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Jesse Jackson Jr. Mulls Mayoral Run

The congressman says there's a 75% chance he'll seek the top job in local Chicago politics.

September 07, 2006|Dan Mihalopoulos | Chicago Tribune

CHICAGO — Sketching out an ambitious plan that he promised could change politics in Chicago, Rep. Jesse Jackson Jr. said Wednesday "it's more likely than not" that he would run for mayor next year.

In announcing the formation of a committee to explore his chances, the Democratic congressman said there was a 75% chance that he would run in the February 2007 election, and he sought to position himself as the most viable alternative to Mayor Richard M. Daley, also a Democrat.

To conduct a credible campaign, Jackson said it would require registering 100,000 new voters and raising between $4 million and $6 million. He also said he was working to recruit a slate of candidates for city clerk, city treasurer and about 15 City Council seats.

Jackson, however, declined to reveal the names of his exploratory committee members, who are scheduled to meet for the first time next week.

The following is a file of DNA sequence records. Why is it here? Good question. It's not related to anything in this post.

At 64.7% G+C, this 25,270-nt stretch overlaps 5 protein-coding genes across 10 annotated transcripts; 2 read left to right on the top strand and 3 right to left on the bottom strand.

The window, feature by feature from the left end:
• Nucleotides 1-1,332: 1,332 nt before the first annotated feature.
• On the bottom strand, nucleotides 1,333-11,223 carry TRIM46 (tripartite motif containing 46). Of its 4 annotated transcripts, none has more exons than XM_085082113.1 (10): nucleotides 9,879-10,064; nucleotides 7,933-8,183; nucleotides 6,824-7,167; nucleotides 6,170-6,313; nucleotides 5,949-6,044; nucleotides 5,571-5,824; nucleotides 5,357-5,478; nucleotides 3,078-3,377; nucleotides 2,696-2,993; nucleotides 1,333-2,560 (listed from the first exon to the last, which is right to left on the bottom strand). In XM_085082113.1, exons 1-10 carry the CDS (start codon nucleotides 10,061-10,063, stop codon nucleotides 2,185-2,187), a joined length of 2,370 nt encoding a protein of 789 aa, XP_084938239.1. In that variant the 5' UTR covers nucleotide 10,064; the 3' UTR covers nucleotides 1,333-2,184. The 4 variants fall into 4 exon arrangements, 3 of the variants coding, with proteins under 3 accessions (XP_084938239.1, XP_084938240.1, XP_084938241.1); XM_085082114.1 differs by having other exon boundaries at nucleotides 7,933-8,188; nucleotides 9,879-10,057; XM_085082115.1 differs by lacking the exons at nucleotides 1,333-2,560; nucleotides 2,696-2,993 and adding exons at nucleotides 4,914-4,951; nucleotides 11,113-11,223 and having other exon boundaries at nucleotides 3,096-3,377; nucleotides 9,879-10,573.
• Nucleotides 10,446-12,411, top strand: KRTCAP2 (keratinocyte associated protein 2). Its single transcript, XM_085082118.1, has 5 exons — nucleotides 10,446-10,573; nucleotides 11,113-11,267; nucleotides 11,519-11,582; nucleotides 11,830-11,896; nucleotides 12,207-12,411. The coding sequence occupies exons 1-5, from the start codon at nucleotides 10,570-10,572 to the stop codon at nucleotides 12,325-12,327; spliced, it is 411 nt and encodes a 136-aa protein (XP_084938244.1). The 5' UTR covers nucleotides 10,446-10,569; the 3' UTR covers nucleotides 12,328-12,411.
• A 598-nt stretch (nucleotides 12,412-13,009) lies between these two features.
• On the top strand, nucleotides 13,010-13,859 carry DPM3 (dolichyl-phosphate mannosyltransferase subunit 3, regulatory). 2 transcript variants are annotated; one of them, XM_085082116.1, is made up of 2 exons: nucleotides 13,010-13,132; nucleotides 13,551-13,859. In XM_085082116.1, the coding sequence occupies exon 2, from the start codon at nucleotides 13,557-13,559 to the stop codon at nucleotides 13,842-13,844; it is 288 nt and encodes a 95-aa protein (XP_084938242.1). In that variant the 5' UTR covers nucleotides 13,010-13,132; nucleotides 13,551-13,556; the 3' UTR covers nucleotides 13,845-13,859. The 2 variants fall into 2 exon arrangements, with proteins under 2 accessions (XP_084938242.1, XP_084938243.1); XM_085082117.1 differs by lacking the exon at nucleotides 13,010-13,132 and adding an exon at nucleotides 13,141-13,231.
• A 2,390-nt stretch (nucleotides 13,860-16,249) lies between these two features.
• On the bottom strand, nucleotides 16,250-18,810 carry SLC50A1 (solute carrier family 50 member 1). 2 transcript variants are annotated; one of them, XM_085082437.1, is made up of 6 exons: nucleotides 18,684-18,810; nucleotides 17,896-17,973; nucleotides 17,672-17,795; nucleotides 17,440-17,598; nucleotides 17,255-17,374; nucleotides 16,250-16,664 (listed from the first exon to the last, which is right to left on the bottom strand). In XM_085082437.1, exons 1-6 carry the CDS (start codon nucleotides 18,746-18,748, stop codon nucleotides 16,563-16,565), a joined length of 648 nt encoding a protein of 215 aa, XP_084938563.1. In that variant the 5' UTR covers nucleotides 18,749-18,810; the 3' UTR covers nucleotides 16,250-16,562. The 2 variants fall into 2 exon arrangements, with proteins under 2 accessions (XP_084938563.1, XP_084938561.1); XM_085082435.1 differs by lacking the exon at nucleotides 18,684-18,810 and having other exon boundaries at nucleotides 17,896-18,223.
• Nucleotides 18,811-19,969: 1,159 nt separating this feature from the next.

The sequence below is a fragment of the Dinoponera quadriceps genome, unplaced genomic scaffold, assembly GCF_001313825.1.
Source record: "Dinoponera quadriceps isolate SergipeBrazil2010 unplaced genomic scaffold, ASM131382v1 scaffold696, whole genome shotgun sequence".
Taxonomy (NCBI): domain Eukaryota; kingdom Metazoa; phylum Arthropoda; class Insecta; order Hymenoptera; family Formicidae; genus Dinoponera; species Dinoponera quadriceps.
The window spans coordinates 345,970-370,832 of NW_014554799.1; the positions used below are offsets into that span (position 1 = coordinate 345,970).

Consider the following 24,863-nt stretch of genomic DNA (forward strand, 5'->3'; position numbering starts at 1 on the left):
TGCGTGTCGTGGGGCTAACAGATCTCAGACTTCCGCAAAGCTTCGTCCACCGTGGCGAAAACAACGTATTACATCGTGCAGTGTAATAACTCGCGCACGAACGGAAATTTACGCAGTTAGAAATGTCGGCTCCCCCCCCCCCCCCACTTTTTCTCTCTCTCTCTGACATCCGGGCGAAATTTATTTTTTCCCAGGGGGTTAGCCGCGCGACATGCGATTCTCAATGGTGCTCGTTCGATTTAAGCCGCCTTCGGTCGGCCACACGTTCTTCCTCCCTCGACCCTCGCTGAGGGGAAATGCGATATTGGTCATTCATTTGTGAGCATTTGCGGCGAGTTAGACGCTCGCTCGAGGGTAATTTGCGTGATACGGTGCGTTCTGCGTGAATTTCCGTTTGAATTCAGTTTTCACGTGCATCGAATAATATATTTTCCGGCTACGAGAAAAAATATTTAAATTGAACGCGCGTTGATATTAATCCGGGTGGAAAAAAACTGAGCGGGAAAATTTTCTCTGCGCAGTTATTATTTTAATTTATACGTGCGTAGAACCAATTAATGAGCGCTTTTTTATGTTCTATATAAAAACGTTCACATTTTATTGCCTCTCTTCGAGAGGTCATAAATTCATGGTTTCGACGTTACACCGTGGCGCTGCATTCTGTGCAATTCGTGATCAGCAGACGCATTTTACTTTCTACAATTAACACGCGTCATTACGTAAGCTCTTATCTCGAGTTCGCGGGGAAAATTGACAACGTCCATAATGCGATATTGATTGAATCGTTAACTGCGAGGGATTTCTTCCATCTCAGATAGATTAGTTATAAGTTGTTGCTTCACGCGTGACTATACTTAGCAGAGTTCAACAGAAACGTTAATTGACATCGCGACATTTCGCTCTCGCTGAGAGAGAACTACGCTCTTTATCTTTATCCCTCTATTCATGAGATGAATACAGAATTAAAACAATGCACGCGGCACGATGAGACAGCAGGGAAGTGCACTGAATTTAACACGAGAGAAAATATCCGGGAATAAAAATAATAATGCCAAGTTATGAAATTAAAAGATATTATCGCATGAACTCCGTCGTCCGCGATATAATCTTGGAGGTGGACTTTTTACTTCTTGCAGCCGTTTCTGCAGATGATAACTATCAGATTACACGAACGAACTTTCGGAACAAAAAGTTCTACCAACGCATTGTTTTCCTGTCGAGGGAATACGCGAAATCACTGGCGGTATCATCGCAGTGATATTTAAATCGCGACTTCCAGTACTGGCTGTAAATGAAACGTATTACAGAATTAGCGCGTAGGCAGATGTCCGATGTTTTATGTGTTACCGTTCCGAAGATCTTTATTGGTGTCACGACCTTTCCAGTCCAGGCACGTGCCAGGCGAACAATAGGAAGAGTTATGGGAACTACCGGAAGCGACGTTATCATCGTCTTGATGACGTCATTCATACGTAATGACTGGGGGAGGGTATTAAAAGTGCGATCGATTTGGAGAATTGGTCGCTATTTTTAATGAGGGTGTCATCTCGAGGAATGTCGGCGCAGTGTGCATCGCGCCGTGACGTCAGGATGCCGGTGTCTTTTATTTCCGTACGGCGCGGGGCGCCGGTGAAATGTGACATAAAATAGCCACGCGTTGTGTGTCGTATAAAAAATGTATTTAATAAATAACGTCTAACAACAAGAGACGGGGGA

Jackson has been a frequent critic of the Daley administration. On Wednesday, he said Daley "has done, in some ways, an extraordinary job" but added that voters want change.

"I have received enthusiastic calls and messages from people throughout the city urging me to run for mayor of Chicago," Jackson said during a press conference on the lawn of his South Side home.

Two African Americans, including Dorothy Brown, clerk of the Cook County Circuit Court, have announced that they are running for mayor. Jackson is African American; Daley is white.

Daley was first elected 17 years ago and has handily defeated a series of challengers. But Daley supporters say privately that the most serious challenge to the mayor could come from a well-organized African American candidate who enjoys the sort of popular support that made Harold Washington the city's first black mayor 23 years ago.

Although Daley, 64, says he has not decided whether to run for reelection, he has begun forming a campaign team and last week hinted that only some unforeseen circumstance could prevent him from seeking a sixth 4-year term. The mayor sidestepped questions about potential challengers Wednesday.

"There is plenty of time for politics," Daley said when asked about Jackson and Brown, also a Democrat, who declared her candidacy last week. "My responsibility is to be the mayor on a daily basis."

Candidates have to declare for mayor by mid-December. Jackson, 41, said he would announce his decision in November.

He said he first ran for Congress 11 years ago on the advice of his wife, Sandi, and she said Wednesday that the time had come to bring his political career back home from Washington.

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